Soon after the phone call, Schaerr sent an e-mail to Orme saying that he regretted "the difficult position" his firm's "potential involvement" in the Pfizer litigation had created for the school. "Yet I also have a fiduciary duty to my partners, and (especially in turbulent economic times) a moral duty to our employees, not to stand in the way, unnecessarily, of new opportunities that come to other partners," he added. Wells wrote that she found Schaerr's attitude "troubling": "In essence, it appears that Mr. Schaerr is willing to leave his loyalty for a current client behind if a more lucrative offer comes along."

Also of concern, she wrote, was that Schaerr had obtained details about the case from Orme. In particular, she referred to Orme's testimony that he, Schaerr and Utah lobbyist Joe Cannon met with Sen. Orrin Hatch, R-Utah, in 2006. During the meeting, some of Hatch's staff inquired about BYU's case against Pfizer, Orme testified. Following the meeting, Orme, Schaerr and Cannon talked about the possibility of settlement. The judge wrote that the incident gave Orme the impression that he could freely share his thoughts on the matter with Schaerr -- even as his firm continued to represent an adverse party.

The judge determined that the relationship Schaerr had with BYU disqualified him -- and all other Winston & Strawn attorneys, including Webb -- from representing Pfizer, absent an appropriate waiver. That said, the ruling did not mention Webb by name, nor did it accuse him of any personal wrongdoing.

Defining 'other clients'

Pivotal to Wells' ruling was the "advance patent waiver" that BYU signed in 2005 when Schaerr joined Winston & Strawn. Since 2005, Winston & Strawn has earned $463,000 in fees and costs from BYU, the court said. The Aug. 23 ruling hinged on the waiver's term, "Other Clients," with interests potentially adverse to BYU.

Winston & Strawn argued that the term "Other Clients" included those with intellectual property and patent matters that it could acquire in the future -- which, as it turned out, would include Pfizer. BYU, however, argued that "Other Clients" included only those with IP and patent matters that the firm was representing at the time the parties signed the waiver. That definition would have excluded Pfizer.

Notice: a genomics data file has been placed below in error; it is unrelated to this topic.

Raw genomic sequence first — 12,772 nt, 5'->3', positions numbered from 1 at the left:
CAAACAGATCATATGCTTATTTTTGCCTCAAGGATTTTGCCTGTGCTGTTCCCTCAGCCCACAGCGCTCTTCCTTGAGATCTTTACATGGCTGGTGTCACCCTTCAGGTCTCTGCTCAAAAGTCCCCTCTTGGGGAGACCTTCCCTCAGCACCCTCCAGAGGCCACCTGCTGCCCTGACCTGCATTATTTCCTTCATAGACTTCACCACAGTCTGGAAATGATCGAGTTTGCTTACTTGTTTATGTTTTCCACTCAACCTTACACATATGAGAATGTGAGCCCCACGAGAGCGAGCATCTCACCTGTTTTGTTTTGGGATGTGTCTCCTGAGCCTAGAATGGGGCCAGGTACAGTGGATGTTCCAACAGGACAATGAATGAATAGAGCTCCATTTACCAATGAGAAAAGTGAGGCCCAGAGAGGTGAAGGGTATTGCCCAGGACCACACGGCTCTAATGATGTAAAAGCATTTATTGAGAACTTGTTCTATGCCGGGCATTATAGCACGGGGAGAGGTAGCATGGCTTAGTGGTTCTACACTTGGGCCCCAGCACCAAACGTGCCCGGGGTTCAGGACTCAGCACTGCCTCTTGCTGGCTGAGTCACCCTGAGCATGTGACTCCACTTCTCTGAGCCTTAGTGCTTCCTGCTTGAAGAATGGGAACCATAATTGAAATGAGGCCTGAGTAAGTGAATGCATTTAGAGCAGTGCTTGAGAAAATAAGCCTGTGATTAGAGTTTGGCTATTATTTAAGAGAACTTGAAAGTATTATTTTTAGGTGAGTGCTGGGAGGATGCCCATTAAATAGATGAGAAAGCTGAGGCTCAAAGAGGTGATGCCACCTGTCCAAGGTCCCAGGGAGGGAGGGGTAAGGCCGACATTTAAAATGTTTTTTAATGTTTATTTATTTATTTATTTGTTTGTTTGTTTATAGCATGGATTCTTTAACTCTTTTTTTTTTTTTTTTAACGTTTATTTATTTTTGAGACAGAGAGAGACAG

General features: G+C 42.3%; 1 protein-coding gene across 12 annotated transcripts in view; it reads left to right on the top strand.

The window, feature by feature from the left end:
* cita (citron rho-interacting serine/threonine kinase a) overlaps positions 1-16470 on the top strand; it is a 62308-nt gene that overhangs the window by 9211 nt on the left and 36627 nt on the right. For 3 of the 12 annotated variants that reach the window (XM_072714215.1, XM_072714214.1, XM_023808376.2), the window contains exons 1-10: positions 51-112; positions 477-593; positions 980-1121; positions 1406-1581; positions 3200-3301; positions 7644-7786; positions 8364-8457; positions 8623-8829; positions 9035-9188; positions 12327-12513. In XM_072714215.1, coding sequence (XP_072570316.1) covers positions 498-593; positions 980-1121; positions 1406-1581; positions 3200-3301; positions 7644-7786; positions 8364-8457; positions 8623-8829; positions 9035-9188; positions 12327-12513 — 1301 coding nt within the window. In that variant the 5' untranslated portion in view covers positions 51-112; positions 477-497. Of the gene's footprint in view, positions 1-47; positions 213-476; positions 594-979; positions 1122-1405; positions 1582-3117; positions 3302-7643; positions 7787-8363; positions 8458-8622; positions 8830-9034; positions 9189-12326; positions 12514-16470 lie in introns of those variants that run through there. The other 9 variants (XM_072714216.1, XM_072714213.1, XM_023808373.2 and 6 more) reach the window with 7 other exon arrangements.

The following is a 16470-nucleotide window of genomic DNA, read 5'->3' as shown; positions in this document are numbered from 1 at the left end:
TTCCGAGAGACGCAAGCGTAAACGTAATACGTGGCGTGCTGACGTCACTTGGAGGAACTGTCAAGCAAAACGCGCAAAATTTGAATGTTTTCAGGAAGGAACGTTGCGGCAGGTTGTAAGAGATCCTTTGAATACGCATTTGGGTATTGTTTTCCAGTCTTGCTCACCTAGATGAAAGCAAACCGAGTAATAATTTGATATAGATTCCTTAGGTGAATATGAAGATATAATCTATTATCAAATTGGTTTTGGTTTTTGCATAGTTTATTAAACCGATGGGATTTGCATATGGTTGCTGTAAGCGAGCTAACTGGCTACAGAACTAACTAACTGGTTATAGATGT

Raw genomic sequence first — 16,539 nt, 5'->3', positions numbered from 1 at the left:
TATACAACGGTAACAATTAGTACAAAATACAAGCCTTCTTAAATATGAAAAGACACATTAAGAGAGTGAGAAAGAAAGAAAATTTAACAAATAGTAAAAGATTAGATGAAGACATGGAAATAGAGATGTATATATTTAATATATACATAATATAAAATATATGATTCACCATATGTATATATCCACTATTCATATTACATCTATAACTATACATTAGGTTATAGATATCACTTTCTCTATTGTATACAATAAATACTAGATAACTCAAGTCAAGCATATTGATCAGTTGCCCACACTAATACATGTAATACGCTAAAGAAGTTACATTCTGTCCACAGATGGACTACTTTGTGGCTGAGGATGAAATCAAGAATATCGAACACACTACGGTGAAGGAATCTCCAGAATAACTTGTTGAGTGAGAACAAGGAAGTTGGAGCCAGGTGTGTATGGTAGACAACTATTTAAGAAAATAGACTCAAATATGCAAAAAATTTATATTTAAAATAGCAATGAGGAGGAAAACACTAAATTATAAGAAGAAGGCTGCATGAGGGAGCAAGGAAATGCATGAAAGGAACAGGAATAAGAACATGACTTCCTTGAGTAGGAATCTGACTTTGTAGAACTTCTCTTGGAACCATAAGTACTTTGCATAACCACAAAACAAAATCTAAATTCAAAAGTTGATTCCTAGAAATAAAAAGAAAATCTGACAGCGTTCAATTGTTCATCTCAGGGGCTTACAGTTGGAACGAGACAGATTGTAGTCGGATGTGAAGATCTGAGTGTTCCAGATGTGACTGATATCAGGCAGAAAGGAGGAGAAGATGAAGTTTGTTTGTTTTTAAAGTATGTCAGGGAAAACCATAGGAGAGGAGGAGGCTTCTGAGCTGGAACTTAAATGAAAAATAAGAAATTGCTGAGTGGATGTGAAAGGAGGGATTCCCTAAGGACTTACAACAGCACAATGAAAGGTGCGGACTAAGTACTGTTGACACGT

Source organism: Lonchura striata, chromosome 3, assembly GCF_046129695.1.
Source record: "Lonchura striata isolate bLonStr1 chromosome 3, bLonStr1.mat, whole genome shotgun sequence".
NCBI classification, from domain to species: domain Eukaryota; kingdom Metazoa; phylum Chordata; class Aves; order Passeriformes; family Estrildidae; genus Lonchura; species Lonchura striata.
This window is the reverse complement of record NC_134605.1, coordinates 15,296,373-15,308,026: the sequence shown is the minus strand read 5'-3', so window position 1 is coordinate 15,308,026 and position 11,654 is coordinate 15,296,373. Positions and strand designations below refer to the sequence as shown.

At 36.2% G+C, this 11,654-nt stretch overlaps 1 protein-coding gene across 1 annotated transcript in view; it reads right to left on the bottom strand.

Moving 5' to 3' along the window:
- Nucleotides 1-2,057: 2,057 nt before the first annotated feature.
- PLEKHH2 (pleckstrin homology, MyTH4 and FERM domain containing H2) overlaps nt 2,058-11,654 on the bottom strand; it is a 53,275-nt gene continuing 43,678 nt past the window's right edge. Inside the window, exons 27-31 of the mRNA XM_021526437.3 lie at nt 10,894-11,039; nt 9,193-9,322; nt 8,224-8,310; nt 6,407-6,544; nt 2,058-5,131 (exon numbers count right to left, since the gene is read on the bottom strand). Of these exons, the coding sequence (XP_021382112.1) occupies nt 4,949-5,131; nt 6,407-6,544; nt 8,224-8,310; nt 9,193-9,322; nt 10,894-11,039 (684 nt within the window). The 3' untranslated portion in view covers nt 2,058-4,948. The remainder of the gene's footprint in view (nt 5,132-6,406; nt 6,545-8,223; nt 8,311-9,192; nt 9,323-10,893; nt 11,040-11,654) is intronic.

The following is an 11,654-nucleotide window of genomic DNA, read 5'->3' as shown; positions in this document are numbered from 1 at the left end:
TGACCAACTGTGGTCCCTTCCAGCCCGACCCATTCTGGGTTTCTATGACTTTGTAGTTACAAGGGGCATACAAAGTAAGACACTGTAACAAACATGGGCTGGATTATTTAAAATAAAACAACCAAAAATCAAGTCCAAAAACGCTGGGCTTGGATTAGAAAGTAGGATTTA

Wells focused on a specific sentence in the waiver. It read, "Winston & Strawn currently represents multiple pharmaceutical and other companies with respect to patent and intellectual property matters (collectively, the 'Other Clients')." Later references in the waiver to "Other Clients," she determined, meant Winston & Strawn's IP and patent clients at the time, which did not include Pfizer. Winston & Strawn was representing Pfizer in other kinds of cases when the agreement was signed, but not in IP and patent cases, she said.

In its objections to the order, Winston & Strawn asserted that Wells' "cramped interpretation" of the waiver "makes little sense in the context of modern law practice." It added that Pfizer would suffer significant prejudice by disqualifying Winston & Strawn.

"[T]he order does not acknowledge the case law recognizing the importance of a litigant's right to counsel of their choice, let alone afford Pfizer any sort of deference in its choice of Winston and specifically Dan Webb, a lawyer characterized by multiple publications as the top trial lawyer in the country," the firm argued.

Representing Winston & Strawn are David Jordan in Stoel Rives' Salt Lake City office and Brad Brian of Munger, Tolles & Olson in Los Angeles.

The agreement demonstrates the difficulty in drafting advance waivers that strike the right balance of specificity and breadth, said Richard Painter, a professor at University of Minnesota Law School. "If it's too broad, then the whole thing gets thrown out. On the other hand, if it's too specific, the [representation] falls outside of it, and it won't work," said Painter, whose scholarship focuses on ethics. He served as associate counsel in the White House Counsel's office from 2005 to 2007. "My gut reaction is that the magistrate judge did the right thing."

Other law firms representing Pfizer are DLA Piper and Holme Roberts & Owen of Denver. Beus Gilbert, the law firm representing BYU, has filed a proposed order denying the objections to Wells' disqualification of Winston & Strawn with the judge presiding over the case, Ted Stewart.

(Published by Law.com – September 27, 2010)